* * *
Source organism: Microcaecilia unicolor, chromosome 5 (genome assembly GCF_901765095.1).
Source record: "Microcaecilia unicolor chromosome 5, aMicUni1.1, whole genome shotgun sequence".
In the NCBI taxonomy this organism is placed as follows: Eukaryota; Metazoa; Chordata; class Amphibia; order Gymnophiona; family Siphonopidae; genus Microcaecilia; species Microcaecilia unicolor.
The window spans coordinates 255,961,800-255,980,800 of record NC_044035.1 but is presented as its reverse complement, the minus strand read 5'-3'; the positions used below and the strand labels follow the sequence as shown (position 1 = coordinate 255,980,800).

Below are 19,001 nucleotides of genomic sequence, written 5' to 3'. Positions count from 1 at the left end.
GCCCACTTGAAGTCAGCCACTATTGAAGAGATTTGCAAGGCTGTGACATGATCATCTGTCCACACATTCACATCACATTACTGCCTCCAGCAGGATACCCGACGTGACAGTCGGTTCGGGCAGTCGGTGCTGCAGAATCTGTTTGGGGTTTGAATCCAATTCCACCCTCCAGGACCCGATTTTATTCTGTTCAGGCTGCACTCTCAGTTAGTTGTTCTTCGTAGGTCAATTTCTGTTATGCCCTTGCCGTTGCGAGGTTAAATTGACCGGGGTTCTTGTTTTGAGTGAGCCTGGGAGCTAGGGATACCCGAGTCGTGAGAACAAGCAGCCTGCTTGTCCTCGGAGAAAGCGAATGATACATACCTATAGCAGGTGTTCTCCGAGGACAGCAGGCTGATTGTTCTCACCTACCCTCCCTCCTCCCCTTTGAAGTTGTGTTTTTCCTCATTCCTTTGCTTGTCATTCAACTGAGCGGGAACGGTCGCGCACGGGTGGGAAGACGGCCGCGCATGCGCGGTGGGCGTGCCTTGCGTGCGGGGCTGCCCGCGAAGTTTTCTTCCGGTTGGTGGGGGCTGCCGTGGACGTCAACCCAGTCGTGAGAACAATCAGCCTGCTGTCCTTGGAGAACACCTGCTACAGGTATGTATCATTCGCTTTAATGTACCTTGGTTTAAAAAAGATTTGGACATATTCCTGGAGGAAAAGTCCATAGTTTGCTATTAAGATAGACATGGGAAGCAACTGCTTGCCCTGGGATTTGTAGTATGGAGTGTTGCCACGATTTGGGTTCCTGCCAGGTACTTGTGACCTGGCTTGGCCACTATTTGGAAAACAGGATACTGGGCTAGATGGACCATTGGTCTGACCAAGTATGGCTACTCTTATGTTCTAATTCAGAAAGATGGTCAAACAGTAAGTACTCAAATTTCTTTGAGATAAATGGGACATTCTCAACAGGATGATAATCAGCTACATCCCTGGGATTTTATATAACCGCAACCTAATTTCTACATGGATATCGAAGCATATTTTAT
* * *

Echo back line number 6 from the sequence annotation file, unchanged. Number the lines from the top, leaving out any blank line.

GCCCACTTGAAGTCAGCCACTATTGAAGAGATTTGCAAGGCTGTGACATGATCATCTGTCCACACATTCACATCACATTACTGCCTCCAGCAGGATACCCGACGTGACAGTCGGTTCGGGCAGTCGGTGCTGCAGAATCTGTTTGGGGTTTGAATCCAATTCCACCCTCCAGGACCCGATTTTATTCTGTTCAGGCTGCACTCTCAGTTAGTTGTTCTTCGTAGGTCAATTTCTGTTATGCCCTTGCCGTTGCGAGGTTAAATTGACCGGGGTTCTTGTTTTGAGTGAGCCTGGGAGCTAGGGATACCCGAGTCGTGAGAACAAGCAGCCTGCTTGTCCTCGGAGAAAGCGAATGATACATACCTATAGCAGGTGTTCTCCGAGGACAGCAGGCTGATTGTTCTCACCTACCCTCCCTCCTCCCCTTTGAAGTTGTGTTTTTCCTCATTCCTTTGCTTGTCATTCAACTGAGCGGGAACGGTCGCGCACGGGTGGGAAGACGGCCGCGCATGCGCGGTGGGCGTGCCTTGCGTGCGGGGCTGCCCGCGAAGTTTTCTTCCGGTTGGTGGGGGCTGCCGTGGACGTCAACCCAGTCGTGAGAACAATCAGCCTGCTGTCCTTGGAGAACACCTGCTACAGGTATGTATCATTCGCTTTAATGTACCTTGGTTTAAAAAAGATTTGGACATATTCCTGGAGGAAAAGTCCATAGTTTGCTATTAAGATAGACATGGGAAGCAACTGCTTGCCCTGGGATTTGTAGTATGGAGTGTTGCCACGATTTGGGTTCCTGCCAGGTACTTGTGACCTGGCTTGGCCACTATTTGGAAAACAGGATACTGGGCTAGATGGACCATTGGTCTGACCAAGTATGGCTACTCTTATGTTCTAATTCAGAAAGATGGTCAAACAGTAAGTACTCAAATTTCTTTGAGATAAATGGGACATTCTCAACAGGATGATAATCAGCTACATCCCTGGGATTTTATATAACCGCAACCTAATTTCTACATGGATATCGAAGCATATTTTAT